ABSTRACT Extending the laying period of laying hens is beneficial for economic and sustainability purposes. Because vaccines were designed with a shorter laying period envisaged, it is unclear whether current Salmonella vaccines can provide sufficient levels of protection against infection at an older age. The purpose of this experiment was to determine the efficacy of early rearing vaccination schemes against Salmonella challenge late in the laying period. There were four treatment groups: birds that had not been vaccinated (Group 1), birds vaccinated with live Salmonella Enteritidis (SE) (Group 2), with live and inactivated SE (Group 3), or with live SE and live Salmonella Typhimurium (Group 4). At the end of the laying period, the birds were transported from the laying farm to the research facility where they were orally challenged with 2.06 × 109 colony-forming units SE at around 82 wk of age. Hens were euthanized and bacteriology was performed on cecum, liver, spleen, and follicular fluid samples to determine SE colonization 7 and 14 d after challenge. Clinical and bacteriological findings of hens vaccinated with different vaccination schemes and the non-vaccinated control group were compared. No significant differences in SE colonization were found for vaccinated groups compared to the non-vaccinated control group. This may be a result of waning immunity due to the long time between vaccination and challenge. Also, as vaccination took place in the rearing period in the field, initial levels of immunity may not have been optimal due to shortcomings in the vaccination technique. Furthermore, the results of this study may have been affected by differences in age, breed, and origin between the groups. Therefore, controlled studies from early age onwards are necessary for more accurate comparisons between vaccines. INTRODUCTION Around 100,000 cases of human salmonellosis are reported in the European Union every year (EFSA and ECDC, 2015). A major source of human food infections is Salmonella Enteritidis (SE) and Salmonella Typhimurium (ST) in eggs (Schoeni et al., 1995). Contamination of egg contents with SE mostly occurs through colonization of ovaries, oviducts, and vaginal tissue (De Buck et al., 2004). Also, fecal contamination of the shell can result in penetration of the egg contents with SE and ST and Salmonella Heidelberg (Humphrey, 1994; Schoeni et al., 1995; Messens et al., 2005). In addition, cross-contamination of egg shells can occur during processing and storage (EFSA and ESDC, 2014). Live or inactivated Salmonella vaccines are used to vaccinate pullets during the rearing period to reduce fecal shedding, ovarian transmission, and within-flock prevalence (EFSA Panel on BIOHAZ, 2004), thereby reducing Salmonella contamination of table eggs and the environment (EFSA and ESDC, 2014; Trampel et al., 2014). As Atterbury et al. (2009, 2010) have shown, different live and attenuated vaccines reduced the percentage of birds positive for SE based on liver swabs, egg content, and cecal carriage but could not completely prevent colonization. Although vaccination will not completely prevent fecal excretion and spread through the flock (Davies and Breslin, 2003, 2004; Arnold et al., 2014), the decrease of internal-egg contamination levels due to vaccination does contribute to reduced public health risk of Salmonella infections (Davies and Breslin, 2003, 2004; Arnold et al., 2014). Longitudinal studies have shown that Salmonella is most likely introduced in a flock early in the laying period (Schulz et al., 2011) and can show long-term persistence in laying hen houses (Carrique-Mas et al., 2008; Schulz et al., 2011; Trampel et al., 2014). Reactivation of shedding, i.e., the renewed excretion of SE by latently infected chickens, or re-infections from the environment make it likely that once SE is introduced into a flock, it remains present throughout a whole production period (Davies and Breslin, 2004). Therefore, vaccines have to protect against Salmonella contamination of eggs from start until the end of the production period. A standard laying hen production cycle is ended at around 70 to 80 wk of age, after which the exhausted hens are slaughtered and replaced by new pullets. There is a trend toward extending the laying period of laying hens to 90 to 100 wk. This may reduce environmental impact and financial costs per egg produced, for example because less breeding hens are needed and the rearing period is shorter in relation to the laying period (Bain et al., 2016; Abín et al., 2018). As current vaccines were developed and validated to provide protection throughout the duration of the laying period, it is unclear whether sufficient levels of protection can be maintained until the end of an extended laying period. Most vaccine efficacy studies have used young birds in the rearing period and assessed protection against bacteriological colonization of organs shortly after vaccination (De Buck et al., 2004, 2005; Gantois et al., 2006; Atterbury et al., 2009, 2010; Deguchi et al., 2009; Filho et al., 2009). In these studies, different types of vaccines and delivery methods were used, and it was shown that vaccination reduced the colonization of Salmonella in organs, reduced the number of Salmonella-positive eggs and fecal shedding of Salmonella. Only a few studies describe protection against SE and ST infections in older hens vaccinated in the rearing period (Woodward et al., 2002; Springer et al., 2011). The number of SE-positive tissues and fecal samples after challenge was significantly reduced in laying hens up to 59 wk of age, vaccinated with a killed SE vaccine in the rearing period (Woodward et al., 2002). Springer et al. (2011) tested the response in laying hens vaccinated with either a live vaccine or inactivated SE vaccine in the rearing period. Vaccinated hens as old as 73 wk of age had a significant reduction in SE colonization in the liver and ceca compared to the unvaccinated control (Springer et al., 2011). However, there are no published reports of the response of laying hens to a challenge above 80 wk old. In this study, we evaluated the remaining levels of protection against a late SE challenge in chickens subjected to 3 different Salmonella vaccination schemes in the rearing period. We compared clinical findings and colonization of cecum, liver, spleen, and follicle fluid in vaccinated hens compared to a non-vaccinated control group after challenge with SE at around 82 wk of age. MATERIALS AND METHODS Birds A total of 208 birds between 72 to 81wk of age (4 groups of 52 birds each) were transported to the research facility at the end of the laying period. During the rearing period, the birds had not been vaccinated (CON), or had been vaccinated with live Salmonella Enteritidis (EL) (AviPro Salmonella Vac E, Lohmann Animal Health GmbH, Cuxhaven, Germany), with live and inactivated Salmonella Enteritidis (EL+ED) (AviPro Salmonella Vac E, Lohmann Animal Health GmbH, Cuxhaven, Germany and Nobilis Salenvac E, Intervet, de Bilt, the Netherlands) or with live Salmonella Enteritidis and live Salmonella Typhimurium (EL+TL) (AviPro Salmonella Vac E and AviPro Salmonella Vac T, both Lohmann Animal Health GmbH, Cuxhaven, Germany). EL and TL were administered through drinking water and ED through intramuscular injection. Because hens subjected to different vaccination schemes were needed, each group was obtained from a different commercial laying farm, and consequently these were different with regard to age, breed, and country of origin. Hens for groups 1, 2, and 3 had been housed in aviaries and for group 4 in an aviary with covered veranda before transport to the research facility. Each group had been subjected to local standard monitoring programs to verify Salmonella-free status. Prior to transport to the research facility, blood samples were collected from at least 20 randomly selected birds of each flock at the laying farm, to test for the presence of Salmonella antibodies with a Salmonella B&D ELISA on flagellar antigen. The birds arrived at the research facilities at least 12 d before start of the experiment for acclimatization. Management At the research facility, each group was housed in a separate research unit. The hens were housed on wood shavings at a density of 4.5 birds/m2 with 7 to 8 nest boxes and a light regime of 15 light h/d. The birds were fed with a commercial feed for layers, without antibiotics. Feed and drinking water were available ad libitum. Birds were observed daily, and the presence of clinical signs, abnormal behavior, mortality, and egg production per group was recorded. All animal procedures in this experiment were approved by the Animal Ethical Committee of Utrecht University (Utrecht, the Netherlands) under registration number 2014.II.03.016, in full compliance with all relevant legislation. Experimental design Twelve days before the start of the experiment (D-12), absence of a current Salmonella infection was confirmed in all birds with blood samples to test for Salmonella antibodies (as described previously), and cloacal swabs, as described below. A total of 40 chickens from each group of 52 birds that had been transported to the research facility were selected for the experiment at day 0 (D0). The selected chickens were clinically healthy looking birds that were still in production and were 85 (CON), 82 (EL and EL+ED), and 83 wk (EL+TL) of age. After selection, individual cloacal swabs were taken and all hens were orally challenged with SE. Necropsy was performed on 20 randomly selected birds of each group at D7 and on the remaining 20 birds at D14. After euthanization by cervical dislocation and exsanguination, samples for bacteriology were taken aseptically from liver, spleen, ceca, and follicles from each bird. On D14, the same procedures were performed for the remaining 20 birds of each group. Challenge All birds were challenged at D0 by oral gavage with 1 mL, containing 2.06 × 109 cfu SE strain K285/93 Nalres. The strain was provided by Lohmann Animal Health GmbH, Cuxhaven, Germany. From a fresh overnight (O/N) culture on blood agar (Oxoid, the Netherlands), a single colony of the strain was used to inoculate brain heart infusion broth (Oxoid, the Netherlands) and was incubated O/N at 37°C aerobically while shaking. The O/N culture (5 × 108 cfu/mL) was concentrated by centrifugation and resuspended to a final concentration of 2 × 109 cfu/mL. We corrected for 15% loss during centrifugation as determined in a pilot study (data not shown). The concentration of the inoculum was determined by counts of plated serial dilutions. BACTERIOLOGY Screening for the presence of Salmonella before inoculation Before start of the experiment (D-12), and at D0 prior to inoculation, cloacal swabs were taken from all birds. Swabs of 5 birds from the same unit were pooled. The pooled swabs were pre-enriched in buffered peptone water (Oxoid, the Netherlands) at 37°C and afterwards enriched in tetrathionate broth (Oxoid, the Netherlands) at 37°C, both overnight. Then, a loopful of the tetrathionate broth was plated on modified Brilliant Green Agar (mBGA; Oxoid, the Netherlands). The plates were incubated O/N at 37°C and screened for suspect colonies. Processing of organ samples for bacteriology Ceca, spleen, liver, and (at least) 1 mL follicular fluid of at least two different follicles were collected aseptically during necropsy. The samples were immediately transported to the laboratory where they were weighed, diluted 10 times in buffered peptone water and homogenized (referred to as original sample 1:10). Qualitative bacteriology of spleen and follicular fluid samples All original samples 1:10 were incubated O/N at 37°C followed by a second O/N incubation at 37°C in enriched in tetrathionate broth. A loopful of the tetrathionate broth was then plated on mBGA with nalidixic acid (mBGA+; Oxoid, the Netherlands), an antibiotic to select for the challenge strain. The selective plates were incubated O/N at 37°C and screened for suspect colonies. Suspect colonies were subcultured on blood agar for identification by matrix-assisted laser desorption ionization time-of-flight mass spectrometry and latex agglutination to confirm Salmonella sp. group D. Quantitative bacteriology of liver and ceca samples From liver and cecal content samples, the number of cfu of Salmonella bacteria per gram was determined by direct plating of 10-fold dilutions of the original sample 1:10 on mBGA+. The detection limit of this procedure was 500 cfu/g liver or cecal content. On D14, 100 μL of the 1:10 dilutions of liver and cecal content samples was spread out on an mBGA+ plate with a spatula, which lowered the detection limit to 100 cfu/g liver or cecal content. Plates were incubated O/N at 37°C. If colonies were present on the plates, cfu per gram was determined. If no colonies were detected on the plates, the enrichment procedure described above was applied. STATISTICAL ANALYSIS Descriptive analyses were performed on the log10-transformed cfu data from the direct plating procedure for cecum and liver for D7 and D14. The large amount of censored data, consisting of positive samples according to enrichment procedures but below detection limit of the direct plating, did not allow for reliable quantitative analyses. Cecum, liver, spleen, or follicular fluid samples were considered positive if SE colonies were detected after direct plating or after the enrichment procedure, and was negative when both tests were negative. Because almost all cecum and liver samples were positive on D7, and almost all follicular fluid samples were negative at D7 and D14, no statistical analyses were performed on these data. The remaining binary data were analyzed for each sample type with a logistic regression, to compare vaccinated groups with the control group. Akaike's information criterion (AIC) was used for model reduction (Burnham and Anderson 2002). A group effect was found if the difference in AIC between the models was more than 2. For spleen samples, the starting model contained group, time (D7 and D14), and their interaction as independent variables. Cecum and liver samples at D14 were analyzed with group as independent variable. Results of the logistic regression model are reported as odds ratio (OR) and 95% profile (log-) likelihood confidence intervals (95% PCI). Statistical analyses were carried out using R (R Core Team, 2015). RESULTS The absence of a current Salmonella infection for all groups was verified with negative outcomes of bacteriology of the cloacal swabs taken before the start of the experiment. Also, all blood samples of the non-vaccinated control group were negative. In the vaccinated groups, both negative and positive titers were found. The positive titers were suggestive for the absence of a recent Salmonella infection (BioChek, 2012), and positive titers were deemed related to the vaccinations in the rearing period. During the experiment, no clinical findings were observed that could indicate a Salmonella infection, e.g., diarrhea or a drop in egg production, or other disease. After the challenge, no mortality was seen in any of the groups. The numbers and percentages of organ samples positive for the SE challenge strain for the different groups at D7 and D14 after challenge are summarized in Table 1. The total number of positive cecum, liver, and spleen samples for all groups combined shows that the majority of birds in the experiment tested positive for SE on D7 and on D14. In contrast, follicular fluid samples were only positive in 1 and 3 birds at D7 and D14, respectively. Table 1. Number and percentages of organ samples positive for the Salmonella Enteritidis challenge strain based on quantitative and qualitative bacteriology tests for the different groups at D7 and D14 after challenge.   D7    D14    Group1  Positive  % Positive  OR (95% PCI)2  Positive  % Positive  OR (95% PCI)2  Cecum samples  CON  20  100    6  30    EL  19  95  –  16  80  9.33 (2.35 to 44.91)*  EL+ED  20  100  –  8  40  1.56 (0.42 to 5.98)  EL+TL  19  95  –  17  85  13.22 (3.10 to 74.22)*  Total  78  98    47  59    Liver samples  CON  20  100    13  65    EL  19  95  –  18  90  4.85 (0.98 to 36.25)  EL+ED  20  100  –  13  65  1.00 (0.27 to 3.72)  EL+TL  18  90  –  14  70  1.26 (0.33 to 4.87)  Total  77  96    58  73    Spleen samples  CON  19  95    17  85    EL  12  60  0.08 (0.00 to 0.51)*  17  85  1.00 (0.16 to 6.08)  EL+ED  15  75  0.16 (0.01 to 1.12)  14  70  0.41 (0.08 to 1.86)  EL+TL  14  70  0.12 (0.01 to 0.83)*  13  65  0.33 (0.06 to 1.43)  Total  60  75    61  76    Follicular fluid samples  CON  0  0    0  0    EL  0  0  –  0  0  –  EL+ED  0  0  –  1  5  –  EL+TL  1  5  –  2  10  –  Total  1  1    3  4      D7    D14    Group1  Positive  % Positive  OR (95% PCI)2  Positive  % Positive  OR (95% PCI)2  Cecum samples  CON  20  100    6  30    EL  19  95  –  16  80  9.33 (2.35 to 44.91)*  EL+ED  20  100  –  8  40  1.56 (0.42 to 5.98)  EL+TL  19  95  –  17  85  13.22 (3.10 to 74.22)*  Total  78  98    47  59    Liver samples  CON  20  100    13  65    EL  19  95  –  18  90  4.85 (0.98 to 36.25)  EL+ED  20  100  –  13  65  1.00 (0.27 to 3.72)  EL+TL  18  90  –  14  70  1.26 (0.33 to 4.87)  Total  77  96    58  73    Spleen samples  CON  19  95    17  85    EL  12  60  0.08 (0.00 to 0.51)*  17  85  1.00 (0.16 to 6.08)  EL+ED  15  75  0.16 (0.01 to 1.12)  14  70  0.41 (0.08 to 1.86)  EL+TL  14  70  0.12 (0.01 to 0.83)*  13  65  0.33 (0.06 to 1.43)  Total  60  75    61  76    Follicular fluid samples  CON  0  0    0  0    EL  0  0  –  0  0  –  EL+ED  0  0  –  1  5  –  EL+TL  1  5  –  2  10  –  Total  1  1    3  4    n = 20 per group. 1CON = non-vaccinated control group, EL = birds vaccinated with live Salmonella Enteritidis, EL+ED = birds vaccinated with live Salmonella Enteritidis and inactivated Salmonella Enteritidis, EL+TL = birds vaccinated with live Salmonella Enteritidis and live Salmonella Typhimurium (logistic regression analysis). 2OR = odds ratio. 95% PCI = 95% profile (log-) likelihood confidence intervals. OR are based on logistic regression analysis with CON as reference group. Effect sizes with the control group on the same day are marked with an asterisk. View Large Table 1. Number and percentages of organ samples positive for the Salmonella Enteritidis challenge strain based on quantitative and qualitative bacteriology tests for the different groups at D7 and D14 after challenge.   D7    D14    Group1  Positive  % Positive  OR (95% PCI)2  Positive  % Positive  OR (95% PCI)2  Cecum samples  CON  20  100    6  30    EL  19  95  –  16  80  9.33 (2.35 to 44.91)*  EL+ED  20  100  –  8  40  1.56 (0.42 to 5.98)  EL+TL  19  95  –  17  85  13.22 (3.10 to 74.22)*  Total  78  98    47  59    Liver samples  CON  20  100    13  65    EL  19  95  –  18  90  4.85 (0.98 to 36.25)  EL+ED  20  100  –  13  65  1.00 (0.27 to 3.72)  EL+TL  18  90  –  14  70  1.26 (0.33 to 4.87)  Total  77  96    58  73    Spleen samples  CON  19  95    17  85    EL  12  60  0.08 (0.00 to 0.51)*  17  85  1.00 (0.16 to 6.08)  EL+ED  15  75  0.16 (0.01 to 1.12)  14  70  0.41 (0.08 to 1.86)  EL+TL  14  70  0.12 (0.01 to 0.83)*  13  65  0.33 (0.06 to 1.43)  Total  60  75    61  76    Follicular fluid samples  CON  0  0    0  0    EL  0  0  –  0  0  –  EL+ED  0  0  –  1  5  –  EL+TL  1  5  –  2  10  –  Total  1  1    3  4      D7    D14    Group1  Positive  % Positive  OR (95% PCI)2  Positive  % Positive  OR (95% PCI)2  Cecum samples  CON  20  100    6  30    EL  19  95  –  16  80  9.33 (2.35 to 44.91)*  EL+ED  20  100  –  8  40  1.56 (0.42 to 5.98)  EL+TL  19  95  –  17  85  13.22 (3.10 to 74.22)*  Total  78  98    47  59    Liver samples  CON  20  100    13  65    EL  19  95  –  18  90  4.85 (0.98 to 36.25)  EL+ED  20  100  –  13  65  1.00 (0.27 to 3.72)  EL+TL  18  90  –  14  70  1.26 (0.33 to 4.87)  Total  77  96    58  73    Spleen samples  CON  19  95    17  85    EL  12  60  0.08 (0.00 to 0.51)*  17  85  1.00 (0.16 to 6.08)  EL+ED  15  75  0.16 (0.01 to 1.12)  14  70  0.41 (0.08 to 1.86)  EL+TL  14  70  0.12 (0.01 to 0.83)*  13  65  0.33 (0.06 to 1.43)  Total  60  75    61  76    Follicular fluid samples  CON  0  0    0  0    EL  0  0  –  0  0  –  EL+ED  0  0  –  1  5  –  EL+TL  1  5  –  2  10  –  Total  1  1    3  4    n = 20 per group. 1CON = non-vaccinated control group, EL = birds vaccinated with live Salmonella Enteritidis, EL+ED = birds vaccinated with live Salmonella Enteritidis and inactivated Salmonella Enteritidis, EL+TL = birds vaccinated with live Salmonella Enteritidis and live Salmonella Typhimurium (logistic regression analysis). 2OR = odds ratio. 95% PCI = 95% profile (log-) likelihood confidence intervals. OR are based on logistic regression analysis with CON as reference group. Effect sizes with the control group on the same day are marked with an asterisk. View Large The results from qualitative testing for the different groups at D7 and D14 are summarized in Table 2. The number of positive samples after direct plating ranged between 8 and 15 per 20 samples for cecum at D7 and were much lower, ranging between 0 and 6 per 20 samples for liver (D7 and D14) and cecum (D14). This indicates that a large proportion of samples remained below the detection limit of the direct plating procedure and therefore lack a (log)cfu/g value. As quantitative data were unavailable for the majority of positive birds, mean and standard deviation for the logcfu/g could not be calculated. Table 2. Results Salmonella Enteritidis bacteriology tests for 20 cecum and 20 liver samples per different group at D7 and D14 after challenge.1     Cecum samples  Liver samples  Day  Group1  n positive after direct plating2  n enrichment positive  Enrichment only/total positive3  n negative  n positive after direct plating2  n enrichment positive  Enrichment only/total positive3  n negative  D7  CON  15  5  0.25  0  4  16  0.80  0    EL  8  11  0.58  1  6  13  0.68  1    EL+ED  14  6  0.30  0  1  19  0.95  0    EL+TL  15  4  0.21  1  6  12  0.67  2  D14  CON  3  3  0.50  14  0  13  1  7    EL  3  13  0.81  4  2  16  0.89  2    EL+ED  2  6  0.75  12  0  13  1  7    EL+TL  2  15  0.88  3  0  14  1  6      Cecum samples  Liver samples  Day  Group1  n positive after direct plating2  n enrichment positive  Enrichment only/total positive3  n negative  n positive after direct plating2  n enrichment positive  Enrichment only/total positive3  n negative  D7  CON  15  5  0.25  0  4  16  0.80  0    EL  8  11  0.58  1  6  13  0.68  1    EL+ED  14  6  0.30  0  1  19  0.95  0    EL+TL  15  4  0.21  1  6  12  0.67  2  D14  CON  3  3  0.50  14  0  13  1  7    EL  3  13  0.81  4  2  16  0.89  2    EL+ED  2  6  0.75  12  0  13  1  7    EL+TL  2  15  0.88  3  0  14  1  6  n = 20 per group. 1Groups are explained under Table 1. 2The detection limit of direct plating on D7 and D14 was 500 cfu/g and 100 cfu/g, respectively. 3The detection limit of the enrichment procedure on D7 was 0 < cfu/g < 500 and on D14 was 0 < cfu/g < 100. View Large Table 2. Results Salmonella Enteritidis bacteriology tests for 20 cecum and 20 liver samples per different group at D7 and D14 after challenge.1     Cecum samples  Liver samples  Day  Group1  n positive after direct plating2  n enrichment positive  Enrichment only/total positive3  n negative  n positive after direct plating2  n enrichment positive  Enrichment only/total positive3  n negative  D7  CON  15  5  0.25  0  4  16  0.80  0    EL  8  11  0.58  1  6  13  0.68  1    EL+ED  14  6  0.30  0  1  19  0.95  0    EL+TL  15  4  0.21  1  6  12  0.67  2  D14  CON  3  3  0.50  14  0  13  1  7    EL  3  13  0.81  4  2  16  0.89  2    EL+ED  2  6  0.75  12  0  13  1  7    EL+TL  2  15  0.88  3  0  14  1  6      Cecum samples  Liver samples  Day  Group1  n positive after direct plating2  n enrichment positive  Enrichment only/total positive3  n negative  n positive after direct plating2  n enrichment positive  Enrichment only/total positive3  n negative  D7  CON  15  5  0.25  0  4  16  0.80  0    EL  8  11  0.58  1  6  13  0.68  1    EL+ED  14  6  0.30  0  1  19  0.95  0    EL+TL  15  4  0.21  1  6  12  0.67  2  D14  CON  3  3  0.50  14  0  13  1  7    EL  3  13  0.81  4  2  16  0.89  2    EL+ED  2  6  0.75  12  0  13  1  7    EL+TL  2  15  0.88  3  0  14  1  6  n = 20 per group. 1Groups are explained under Table 1. 2The detection limit of direct plating on D7 and D14 was 500 cfu/g and 100 cfu/g, respectively. 3The detection limit of the enrichment procedure on D7 was 0 < cfu/g < 500 and on D14 was 0 < cfu/g < 100. View Large There were no group effect in the level of protection against SE colonization between vaccinated groups and the non-vaccinated control groups for cecum, liver at D7, and follicular fluid at D7 or D14 according to AIC. Based on logistic regression analysis, the odds of SE colonization was significantly lower for the EL group and the EL+TL group in spleen samples at D7 (OR = 0.08; 95% PCI 0.00 to 0.51; P = 0.02 and OR = 0.12; 95% PCI 0.00 to 0.83) compared to the non-vaccinated control group. At D14, significant differences between groups were only found for cecum samples. Here, the odds of a positive result were increased for the EL group (OR = 9.33; 95% PCI 2.35 to 44.91; P < 0.01) and EL+TL (OR = 13.22; 95% PCI 3.10 to 74.22; P < 0.01) group compared to the non-vaccinated control group. DISCUSSION In light of a trend toward extending egg-producing cycles of laying hens for sustainability purposes, we tested whether SE vaccines administered in the rearing period could provide protection against SE challenge in laying hens of around 82 wk of age. Bacteriology of liver, cecum, spleen, and follicular fluid samples for 3 different vaccination schemes was compared to a non-vaccinated control group. In all groups, the majority of cecum, liver, and spleen samples were positive for the challenge strain after challenge, which indicates that the vaccinated birds were not better protected against an SE challenge than non-vaccinated birds. In this study, 98% of the hens had positive cecum samples at D7 after challenge, and the proportion of positive samples was not lower in the vaccinated groups compared to the non-vaccinated group. This is in line with findings of Atterbury et al. (2009), who found that 22 to 56% of 17-wk-old vaccinated young hens had colonized ceca after challenge with a low dose (1.5 × 102 cfu) and 72 to 89% after challenge with a high dose (1.5 × 108 cfu) of SE. In our study, the percentage of positive cecum samples was higher, but this can be explained by the higher challenge dose of 2.06 × 109 cfu. However, in contrast with other studies (Woodward et al., 2002; Burns et al., 2004; Atterbury et al., 2009, 2010; Springer et al., 2011), vaccinated hens did not show lower proportions of positive ceca compared to non-vaccinated controls. This might be due to the long period between vaccination and the challenge. When birds with SE-colonized ceca would excrete lower numbers of SE, this would still reduce the total fecal shedding of SE on flock level. In our study, numbers of positive ceca were not significantly reduced in the vaccinated groups. In a study by Springer et al. (2011), a statistically significant lower challenge strain burden was found in cecal scrapings for vaccinated compared to non-vaccinated birds up to week 73 of age. In other studies with younger birds, cecal bacterial counts were reduced in vaccinated compared to non-vaccinated birds (Deguchi et al., 2009; Atterbury et al., 2010). A decrease in the counts of Salmonella-positive liver and cecum samples was found between 7 and 14 d after challenge, which was also found in other studies (Atterbury et al., 2009; Deguchi et al., 2009; Gast et al., 2011, 2015). In addition to reducing fecal shedding, another goal of vaccination was reduction of colonization of reproductive tissues and internal egg contamination. Before the reproductive organs can become colonized, the infection has to become systemic. Therefore, we also determined whether the bacteria could be found in liver, spleen, and follicular fluid. The high proportions of positive livers and spleens found in this study indicate that, even after vaccination, the bacteria were able to establish a systemic infection. Only 4 follicular fluid samples of a total of 80 were challenge strain positive. This was expected, as in flocks naturally infected with SE, the incidence of “in ovo” infection is relatively rare (0.06 to 1.0%) (Poppe et al., 1992; Humphrey, 2006). Also, investigation of table eggs samples from EU member states in 2013 showed that only approximately 0.1% of the samples were Salmonella-positive (EFSA and ECDC, 2015). In vaccine efficacy studies, generally a high-dosed intravenous challenge is used to facilitate evaluation of the effects of vaccination on colonization of the reproductive tract and internal egg contamination (De Buck et al., 2005; Gantois et al., 2006; Nandre et al., 2015). After intravenous inoculation, differences between non-vaccinated controls and vaccinated groups could be detected, although the number of positive reproductive organs and eggs was low compared to other organs. Consequently, in our study and in many other vaccine efficacy studies, cecum, liver, and spleen samples, rather than samples of reproductive organs or eggs, are mainly used for the evaluation of vaccine efficacy (Woodward et al., 2002; Burns et al., 2004; De Buck et al., 2005; Gantois et al., 2006; Atterbury et al., 2009; Deguchi et al., 2009; Filho et al., 2009; Atterbury et al., 2010; Filho et al., 2010; Desin et al., 2011; Parker et al., 2011; Springer et al., 2011; Wisner et al., 2011; Cho et al., 2013; Nandre et al., 2014). The birds showed no clinical signs or mortality after the challenge. This is similar to field conditions, where the birds become orally infected with Salmonella and often show no clinical signs either. In other studies, with an intravenous challenge, clinical signs have been seen (Gantois et al., 2006; Deguchi et al., 2009; Nandre et al., 2015). We did not perform ANOVA analysis or Student's t test to compare the log-transformed cfu per gram bacteriology data between groups as described by others (De Buck et al., 2005; Okamura et al., 2007; Filho et al., 2009, 2010; Parker et al., 2011). Commonly, samples negative with direct plating and only positive after enrichment are assigned a certain log-transformed value, while samples that are negative in both tests are assigned a log-transformed value of 0. The data of this study showed that the majority of positive samples were only positive after enrichment, and therefore many samples would require a fictive logcfu value of 1 (Table 2). This would have a large impact on the mean logcfu, resulting in a large bias in the outcome of the statistical analysis. Also, such data are not normally distributed and differences between groups are likely to be underestimated as demonstrated by Lorimer and Kiermeier (2007). An alternative method would be to use an ANOVA with left censoring of the enrichment-positive samples that remain below the detection limit of the direct plating. Because too much data were censored, we could not analyze the logcfu data of the positive samples using this censored regression approach (Klein and Moeschberger, 2003; Lorimer and Kiermeier, 2007) (Table 2). The groups differed more from each other than only with regard to vaccination history. Each group of birds in this study came originally from different farms and countries, were of different breeds and ages, and were not placed at the research facility at the same time. Hens of different breeds can have a different immune response to a Salmonella spp. infection (Li et al., 2013). It remains unclear whether these varying circumstances between groups influenced the results of this study. In conclusion, in this study we did not detect any effect of any of the vaccination schemes in the rearing period on protection against SE challenge at around 82 wk of age. This may be a result of reduced immunity due to the long duration between initial vaccination and the challenge. However, as the birds were vaccinated under field conditions at the rearing farm and vaccine efficacy could not be assessed directly after vaccination, it is not clear whether the vaccination was sufficient to start with. Controlled studies from early age onward are necessary for more accurate comparisons between vaccines. ACKNOWLEDGMENTS The authors would like to thank Rogier van Leeuwen of Elanco Animal Health, Houten, the Netherlands, for his contributions to this project and Prof. Filip van Immerseel for sharing his thoughts about the experiment. 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Poultry ScienceOxford University Press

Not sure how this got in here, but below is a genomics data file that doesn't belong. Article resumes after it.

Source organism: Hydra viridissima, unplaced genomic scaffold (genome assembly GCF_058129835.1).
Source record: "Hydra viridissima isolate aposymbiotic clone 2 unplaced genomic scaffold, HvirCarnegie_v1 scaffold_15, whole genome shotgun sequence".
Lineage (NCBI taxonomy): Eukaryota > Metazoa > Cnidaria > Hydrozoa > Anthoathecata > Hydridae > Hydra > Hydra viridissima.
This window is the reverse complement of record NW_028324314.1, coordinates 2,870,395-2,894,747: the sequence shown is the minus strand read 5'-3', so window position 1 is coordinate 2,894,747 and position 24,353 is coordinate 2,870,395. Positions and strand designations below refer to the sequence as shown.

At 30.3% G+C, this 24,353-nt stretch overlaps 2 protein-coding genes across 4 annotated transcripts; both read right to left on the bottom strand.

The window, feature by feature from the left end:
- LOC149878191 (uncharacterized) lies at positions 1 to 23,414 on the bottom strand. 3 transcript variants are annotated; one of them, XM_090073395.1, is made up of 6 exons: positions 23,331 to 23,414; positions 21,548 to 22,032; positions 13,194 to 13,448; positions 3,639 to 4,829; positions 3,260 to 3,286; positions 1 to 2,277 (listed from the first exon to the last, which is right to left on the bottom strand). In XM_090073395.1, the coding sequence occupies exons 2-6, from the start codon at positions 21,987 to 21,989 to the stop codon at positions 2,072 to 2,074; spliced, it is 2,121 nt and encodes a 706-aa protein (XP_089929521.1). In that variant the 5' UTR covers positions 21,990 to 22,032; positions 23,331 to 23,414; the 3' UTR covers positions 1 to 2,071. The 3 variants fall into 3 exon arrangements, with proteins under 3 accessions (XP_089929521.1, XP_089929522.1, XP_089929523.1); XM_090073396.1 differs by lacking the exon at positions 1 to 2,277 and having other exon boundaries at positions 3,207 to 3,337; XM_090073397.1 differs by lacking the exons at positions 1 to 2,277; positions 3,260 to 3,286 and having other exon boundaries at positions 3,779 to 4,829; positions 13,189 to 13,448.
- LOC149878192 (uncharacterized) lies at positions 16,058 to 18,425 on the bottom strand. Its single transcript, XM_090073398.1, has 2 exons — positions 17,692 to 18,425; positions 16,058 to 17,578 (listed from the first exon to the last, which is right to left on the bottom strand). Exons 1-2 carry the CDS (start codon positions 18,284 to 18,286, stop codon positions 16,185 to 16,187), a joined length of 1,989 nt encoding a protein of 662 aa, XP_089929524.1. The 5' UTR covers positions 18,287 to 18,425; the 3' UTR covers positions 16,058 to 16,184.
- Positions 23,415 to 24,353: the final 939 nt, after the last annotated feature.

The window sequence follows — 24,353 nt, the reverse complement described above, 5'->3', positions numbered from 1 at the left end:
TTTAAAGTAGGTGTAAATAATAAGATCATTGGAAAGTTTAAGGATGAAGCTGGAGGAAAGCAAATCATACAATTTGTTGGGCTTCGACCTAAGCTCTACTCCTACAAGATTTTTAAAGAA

Published: May 3, 2018